TECH & YOU PODCAST
The day the iPhone was released in June, a cottage industry sprang up with the goal of freeing the phone from the restrictions Apple (AAPL ) and its partner, AT&T (T ), have placed on it. The top goal has been to eliminate the requirement that all iPhone buyers sign up for two years of AT&T service. It appears they have succeeded, but the results are not for everyone.
I've spent the past week or so testing an "unlocked" iPhone supplied by a Canadian company called PureMobile. To release the phone from AT&T's control, the company modifies Apple's hardware based on a procedure spelled out by George Hotz, a 17-year-old student at Rochester Institute of Technology. The phone, sold on the PureMobile Web site, costs around $600, which is $200 more than the just-slashed price of a standard 8-gigabyte iPhone.
I used the unlocked iPhone on the T-Mobile and AT&T wireless networks after inserting SIMs (the small cards in each phone that identify the subscriber) swapped from my other mobile phones. There were a few hitches. With a non-AT&T SIM, I had to change some simple settings to access e-mail or the Web over the phone network. And neither of the two SIM cards allowed me to use the iPhone's Visual Voicemail feature, which lets the user go straight to any voice message by selecting it from a list on the screen. On the plus side, the unlocked iPhone let me cruise around on Wi-Fi networks without any SIM card at all. You can't do that on a locked iPhone. Oddly enough, the YouTube application did not work on this PureMobile unit.
SOME OF THESE CAPABILITIES are very cool, but the unlocked phone makes sense only for customers who have a good reason not to go with the standard AT&T deal—such as living outside the U.S. and really, really craving an iPhone. You'll still be stuck with relatively slow phone networks, even in Europe, and there's the fact that the hardware modification voids the Apple warranty. PureMobile is working on a third-party warranty arrangement, but don't expect to get any tech support from Apple for a modified iPhone.
There's also the possibility, which PureMobile warns of on its Web site, that a future Apple software update might relock the phone and leave you with an elegant but expensive brick. You can get around that by refusing to accept updates, but then you can't use new applications, such as Wi-Fi access to the iTunes Store. Nor will you get updated bug fixes and security patches. The phone I was testing was already behind on Apple software updates, and I didn't dare try installing the latest version of iTunes.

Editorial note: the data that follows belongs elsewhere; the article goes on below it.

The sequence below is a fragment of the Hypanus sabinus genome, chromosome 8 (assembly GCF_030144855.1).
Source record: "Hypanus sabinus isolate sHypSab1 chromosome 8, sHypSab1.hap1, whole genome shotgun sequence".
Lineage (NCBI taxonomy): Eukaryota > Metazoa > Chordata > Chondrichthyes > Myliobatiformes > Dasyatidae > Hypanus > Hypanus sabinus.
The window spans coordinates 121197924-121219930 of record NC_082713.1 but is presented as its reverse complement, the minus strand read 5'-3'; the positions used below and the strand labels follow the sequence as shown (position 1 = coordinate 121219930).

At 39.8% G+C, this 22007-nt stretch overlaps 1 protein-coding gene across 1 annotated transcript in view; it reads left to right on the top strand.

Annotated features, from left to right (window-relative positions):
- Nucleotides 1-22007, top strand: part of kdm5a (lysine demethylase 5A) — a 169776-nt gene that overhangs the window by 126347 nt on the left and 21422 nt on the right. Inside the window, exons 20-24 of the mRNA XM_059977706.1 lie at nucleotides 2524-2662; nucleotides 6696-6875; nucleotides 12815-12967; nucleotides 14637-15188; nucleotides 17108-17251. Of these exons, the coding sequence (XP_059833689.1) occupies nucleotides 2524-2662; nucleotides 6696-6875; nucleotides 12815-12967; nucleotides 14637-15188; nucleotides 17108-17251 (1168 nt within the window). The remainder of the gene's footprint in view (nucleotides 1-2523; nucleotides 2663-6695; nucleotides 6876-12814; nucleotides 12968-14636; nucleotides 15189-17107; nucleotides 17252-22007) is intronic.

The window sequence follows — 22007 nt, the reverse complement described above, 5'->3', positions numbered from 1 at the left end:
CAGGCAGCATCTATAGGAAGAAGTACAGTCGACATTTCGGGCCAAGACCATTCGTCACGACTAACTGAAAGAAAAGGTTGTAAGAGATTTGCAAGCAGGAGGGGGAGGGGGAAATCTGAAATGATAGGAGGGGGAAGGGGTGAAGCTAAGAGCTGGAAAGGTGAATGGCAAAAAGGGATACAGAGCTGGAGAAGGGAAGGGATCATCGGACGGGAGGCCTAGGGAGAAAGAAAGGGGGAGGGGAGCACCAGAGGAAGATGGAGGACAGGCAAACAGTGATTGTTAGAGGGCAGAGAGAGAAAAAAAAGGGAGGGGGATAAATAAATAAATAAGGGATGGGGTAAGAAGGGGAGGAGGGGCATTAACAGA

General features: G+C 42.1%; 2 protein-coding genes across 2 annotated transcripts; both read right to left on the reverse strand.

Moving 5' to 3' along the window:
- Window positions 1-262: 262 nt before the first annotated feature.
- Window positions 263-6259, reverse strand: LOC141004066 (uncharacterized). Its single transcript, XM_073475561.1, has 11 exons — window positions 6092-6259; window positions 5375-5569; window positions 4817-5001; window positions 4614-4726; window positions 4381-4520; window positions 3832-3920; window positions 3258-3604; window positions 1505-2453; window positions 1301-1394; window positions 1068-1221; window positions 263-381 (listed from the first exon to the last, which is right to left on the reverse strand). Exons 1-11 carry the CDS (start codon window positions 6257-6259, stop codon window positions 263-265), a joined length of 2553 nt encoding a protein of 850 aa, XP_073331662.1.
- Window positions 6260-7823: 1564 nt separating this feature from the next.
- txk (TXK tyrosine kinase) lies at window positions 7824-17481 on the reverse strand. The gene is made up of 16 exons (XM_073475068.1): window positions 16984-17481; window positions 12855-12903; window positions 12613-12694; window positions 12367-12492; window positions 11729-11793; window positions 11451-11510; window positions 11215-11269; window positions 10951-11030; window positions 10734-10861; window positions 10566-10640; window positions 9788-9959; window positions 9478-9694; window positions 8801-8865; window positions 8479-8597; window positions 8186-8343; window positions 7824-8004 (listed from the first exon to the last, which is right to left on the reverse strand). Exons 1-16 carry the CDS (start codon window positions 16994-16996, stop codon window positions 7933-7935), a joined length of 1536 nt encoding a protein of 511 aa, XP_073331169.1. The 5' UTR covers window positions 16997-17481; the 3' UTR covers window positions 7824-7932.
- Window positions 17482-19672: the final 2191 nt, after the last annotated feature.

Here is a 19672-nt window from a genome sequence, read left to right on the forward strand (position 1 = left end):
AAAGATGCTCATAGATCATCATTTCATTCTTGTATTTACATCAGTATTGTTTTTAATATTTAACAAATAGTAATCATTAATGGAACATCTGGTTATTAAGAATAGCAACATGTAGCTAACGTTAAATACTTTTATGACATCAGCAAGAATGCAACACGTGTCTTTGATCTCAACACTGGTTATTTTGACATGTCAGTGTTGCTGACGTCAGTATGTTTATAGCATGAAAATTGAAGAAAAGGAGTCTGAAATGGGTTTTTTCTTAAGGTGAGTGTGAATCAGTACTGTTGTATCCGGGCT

As you might expect, there's more than one way to unlock an iPhone. A company called iPhoneSimFree has a software patch that rewrites some of the iPhone's built-in code. This avoids warranty issues, but its legality may be challenged under the Digital Millennium Copyright Act. (Both AT&T and Apple declined to comment on the subject.) iPhoneSimFree's U.S. retailer, Wireless Imports, is taking advance orders for the $99 software.
There's one other effort I should mention, from a band of hackers—in the original sense of programmers who want to take things apart and make them work better. Called the iPhone Dev Team, they're working on both unlocking the network and making it possible for iPhone owners to install applications beyond those Apple has chosen to supply. I can recommend this software only for adventurous folks who have some knowledge of how Apple's OS X software works. Besides, at this point there really aren't any compelling programs to download to your iPhone.
While these projects may not be attractive to most ordinary iPhone users, they are important. The iPhone is too good a product to be limited to the narrow choices that Apple and AT&T want to offer. More power to the folks who are working, often as volunteers, to make the product better.
For past columns and online-only reviews, go to Tech Maven at businessweek.com/go/techmaven/